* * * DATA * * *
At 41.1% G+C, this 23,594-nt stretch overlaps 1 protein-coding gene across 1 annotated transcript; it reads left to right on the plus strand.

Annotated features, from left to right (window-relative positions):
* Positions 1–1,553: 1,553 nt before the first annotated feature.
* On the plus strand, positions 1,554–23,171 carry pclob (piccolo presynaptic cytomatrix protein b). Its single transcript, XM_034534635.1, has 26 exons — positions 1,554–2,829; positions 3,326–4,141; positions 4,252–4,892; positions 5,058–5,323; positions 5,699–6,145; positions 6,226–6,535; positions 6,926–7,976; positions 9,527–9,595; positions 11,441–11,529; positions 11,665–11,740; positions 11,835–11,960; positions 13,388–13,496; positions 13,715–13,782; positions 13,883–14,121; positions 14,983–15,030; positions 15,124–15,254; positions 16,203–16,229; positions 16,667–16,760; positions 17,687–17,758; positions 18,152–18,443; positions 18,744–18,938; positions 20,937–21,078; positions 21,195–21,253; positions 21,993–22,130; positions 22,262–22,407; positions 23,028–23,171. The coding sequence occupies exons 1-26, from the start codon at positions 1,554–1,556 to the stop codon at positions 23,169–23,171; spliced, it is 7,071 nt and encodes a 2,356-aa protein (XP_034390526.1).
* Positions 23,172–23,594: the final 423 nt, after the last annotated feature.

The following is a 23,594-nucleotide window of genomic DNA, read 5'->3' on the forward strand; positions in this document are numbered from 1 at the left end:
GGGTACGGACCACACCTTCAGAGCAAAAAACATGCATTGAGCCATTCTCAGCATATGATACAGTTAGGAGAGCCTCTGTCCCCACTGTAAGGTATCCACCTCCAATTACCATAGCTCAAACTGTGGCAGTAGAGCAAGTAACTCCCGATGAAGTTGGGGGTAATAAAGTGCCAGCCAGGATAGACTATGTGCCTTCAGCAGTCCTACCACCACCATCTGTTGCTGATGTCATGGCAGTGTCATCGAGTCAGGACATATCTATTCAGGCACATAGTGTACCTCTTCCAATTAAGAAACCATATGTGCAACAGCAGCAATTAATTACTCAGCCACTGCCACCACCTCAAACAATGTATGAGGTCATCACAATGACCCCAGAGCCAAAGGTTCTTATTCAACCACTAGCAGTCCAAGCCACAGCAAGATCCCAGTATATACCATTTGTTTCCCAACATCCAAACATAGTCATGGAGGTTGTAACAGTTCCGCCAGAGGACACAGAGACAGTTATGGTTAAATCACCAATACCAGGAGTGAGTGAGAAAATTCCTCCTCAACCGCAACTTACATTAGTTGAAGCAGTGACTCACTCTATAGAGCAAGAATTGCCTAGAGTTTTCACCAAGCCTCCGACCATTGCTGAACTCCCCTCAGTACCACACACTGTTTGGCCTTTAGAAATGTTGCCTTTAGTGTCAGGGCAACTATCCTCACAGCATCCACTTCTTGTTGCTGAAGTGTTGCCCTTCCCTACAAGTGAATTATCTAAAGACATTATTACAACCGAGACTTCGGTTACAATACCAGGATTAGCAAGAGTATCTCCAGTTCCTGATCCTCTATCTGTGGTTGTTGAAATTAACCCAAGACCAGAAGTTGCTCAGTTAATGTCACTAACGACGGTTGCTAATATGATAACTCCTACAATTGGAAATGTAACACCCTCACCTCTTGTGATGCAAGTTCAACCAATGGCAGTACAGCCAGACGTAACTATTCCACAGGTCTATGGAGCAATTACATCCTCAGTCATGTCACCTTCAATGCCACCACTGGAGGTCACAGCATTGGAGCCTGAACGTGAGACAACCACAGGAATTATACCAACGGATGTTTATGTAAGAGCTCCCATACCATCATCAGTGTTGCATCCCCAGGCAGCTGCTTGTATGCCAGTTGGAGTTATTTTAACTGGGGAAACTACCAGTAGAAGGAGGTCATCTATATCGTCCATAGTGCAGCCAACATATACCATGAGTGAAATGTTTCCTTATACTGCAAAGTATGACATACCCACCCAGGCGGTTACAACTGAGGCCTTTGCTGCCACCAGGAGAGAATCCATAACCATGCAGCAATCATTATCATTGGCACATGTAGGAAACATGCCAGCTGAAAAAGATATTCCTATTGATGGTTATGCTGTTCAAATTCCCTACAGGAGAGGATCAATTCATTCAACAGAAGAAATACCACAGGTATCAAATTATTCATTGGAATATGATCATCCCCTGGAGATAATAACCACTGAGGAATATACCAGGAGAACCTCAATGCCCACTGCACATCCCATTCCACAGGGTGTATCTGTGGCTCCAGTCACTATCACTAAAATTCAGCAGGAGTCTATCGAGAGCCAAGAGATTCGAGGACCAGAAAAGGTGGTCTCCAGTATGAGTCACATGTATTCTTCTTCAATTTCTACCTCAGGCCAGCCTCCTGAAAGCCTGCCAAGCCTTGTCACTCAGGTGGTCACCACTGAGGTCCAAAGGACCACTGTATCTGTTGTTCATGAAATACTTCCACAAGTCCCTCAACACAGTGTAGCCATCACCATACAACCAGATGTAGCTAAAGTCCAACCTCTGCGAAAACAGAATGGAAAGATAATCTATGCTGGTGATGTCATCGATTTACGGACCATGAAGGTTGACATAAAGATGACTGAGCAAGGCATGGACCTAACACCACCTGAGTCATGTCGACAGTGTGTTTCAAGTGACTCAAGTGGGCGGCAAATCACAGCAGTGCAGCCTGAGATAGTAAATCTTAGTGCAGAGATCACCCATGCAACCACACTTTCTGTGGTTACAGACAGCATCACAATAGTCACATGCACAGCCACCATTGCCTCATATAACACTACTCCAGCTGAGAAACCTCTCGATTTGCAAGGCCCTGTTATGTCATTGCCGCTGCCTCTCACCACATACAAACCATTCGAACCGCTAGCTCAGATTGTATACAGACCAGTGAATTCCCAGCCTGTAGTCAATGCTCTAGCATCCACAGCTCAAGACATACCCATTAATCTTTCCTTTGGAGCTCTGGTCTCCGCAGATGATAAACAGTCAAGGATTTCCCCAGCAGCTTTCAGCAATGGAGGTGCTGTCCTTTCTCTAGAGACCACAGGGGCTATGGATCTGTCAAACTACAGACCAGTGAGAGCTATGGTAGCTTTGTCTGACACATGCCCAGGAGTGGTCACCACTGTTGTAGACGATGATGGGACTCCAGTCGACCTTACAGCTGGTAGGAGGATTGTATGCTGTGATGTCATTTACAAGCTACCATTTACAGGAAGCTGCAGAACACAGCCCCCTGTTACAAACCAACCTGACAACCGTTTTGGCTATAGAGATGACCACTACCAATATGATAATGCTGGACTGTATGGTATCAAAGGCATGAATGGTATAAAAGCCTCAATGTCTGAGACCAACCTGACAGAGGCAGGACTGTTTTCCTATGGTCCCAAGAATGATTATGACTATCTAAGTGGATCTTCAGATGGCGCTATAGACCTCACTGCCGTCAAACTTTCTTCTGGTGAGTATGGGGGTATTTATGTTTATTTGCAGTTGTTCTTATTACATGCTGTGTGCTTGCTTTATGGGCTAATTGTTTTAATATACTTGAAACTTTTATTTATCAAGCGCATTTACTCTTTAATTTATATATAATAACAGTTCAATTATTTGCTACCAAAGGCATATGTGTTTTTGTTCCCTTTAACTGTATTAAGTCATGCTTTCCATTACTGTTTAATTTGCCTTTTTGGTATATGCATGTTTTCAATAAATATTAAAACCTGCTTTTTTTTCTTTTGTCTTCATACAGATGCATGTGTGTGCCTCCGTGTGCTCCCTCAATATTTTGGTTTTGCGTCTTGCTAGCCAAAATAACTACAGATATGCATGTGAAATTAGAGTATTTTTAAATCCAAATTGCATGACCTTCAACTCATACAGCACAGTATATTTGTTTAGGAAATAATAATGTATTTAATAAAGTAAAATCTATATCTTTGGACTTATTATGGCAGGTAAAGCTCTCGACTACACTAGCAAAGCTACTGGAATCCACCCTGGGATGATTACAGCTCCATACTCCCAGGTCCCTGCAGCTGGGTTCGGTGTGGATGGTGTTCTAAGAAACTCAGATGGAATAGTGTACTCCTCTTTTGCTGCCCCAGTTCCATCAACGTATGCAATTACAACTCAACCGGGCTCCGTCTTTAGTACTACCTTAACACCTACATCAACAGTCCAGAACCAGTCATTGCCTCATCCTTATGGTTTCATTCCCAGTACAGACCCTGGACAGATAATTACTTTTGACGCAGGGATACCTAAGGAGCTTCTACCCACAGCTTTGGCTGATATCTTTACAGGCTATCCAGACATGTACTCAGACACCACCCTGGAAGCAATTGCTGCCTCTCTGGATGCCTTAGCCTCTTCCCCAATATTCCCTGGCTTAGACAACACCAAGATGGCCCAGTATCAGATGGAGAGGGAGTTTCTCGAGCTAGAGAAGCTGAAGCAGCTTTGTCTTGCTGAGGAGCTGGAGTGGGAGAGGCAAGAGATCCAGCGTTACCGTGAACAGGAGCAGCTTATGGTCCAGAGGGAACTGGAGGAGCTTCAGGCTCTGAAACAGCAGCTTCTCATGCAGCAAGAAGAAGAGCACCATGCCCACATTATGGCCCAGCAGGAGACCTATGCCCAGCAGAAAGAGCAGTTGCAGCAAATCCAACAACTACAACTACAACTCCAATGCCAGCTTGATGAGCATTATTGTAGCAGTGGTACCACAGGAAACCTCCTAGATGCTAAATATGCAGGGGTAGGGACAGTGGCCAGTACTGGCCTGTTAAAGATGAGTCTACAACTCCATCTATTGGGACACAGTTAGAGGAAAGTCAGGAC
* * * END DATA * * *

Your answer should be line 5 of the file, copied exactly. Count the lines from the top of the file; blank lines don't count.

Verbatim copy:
* Positions 23,172–23,594: the final 423 nt, after the last annotated feature.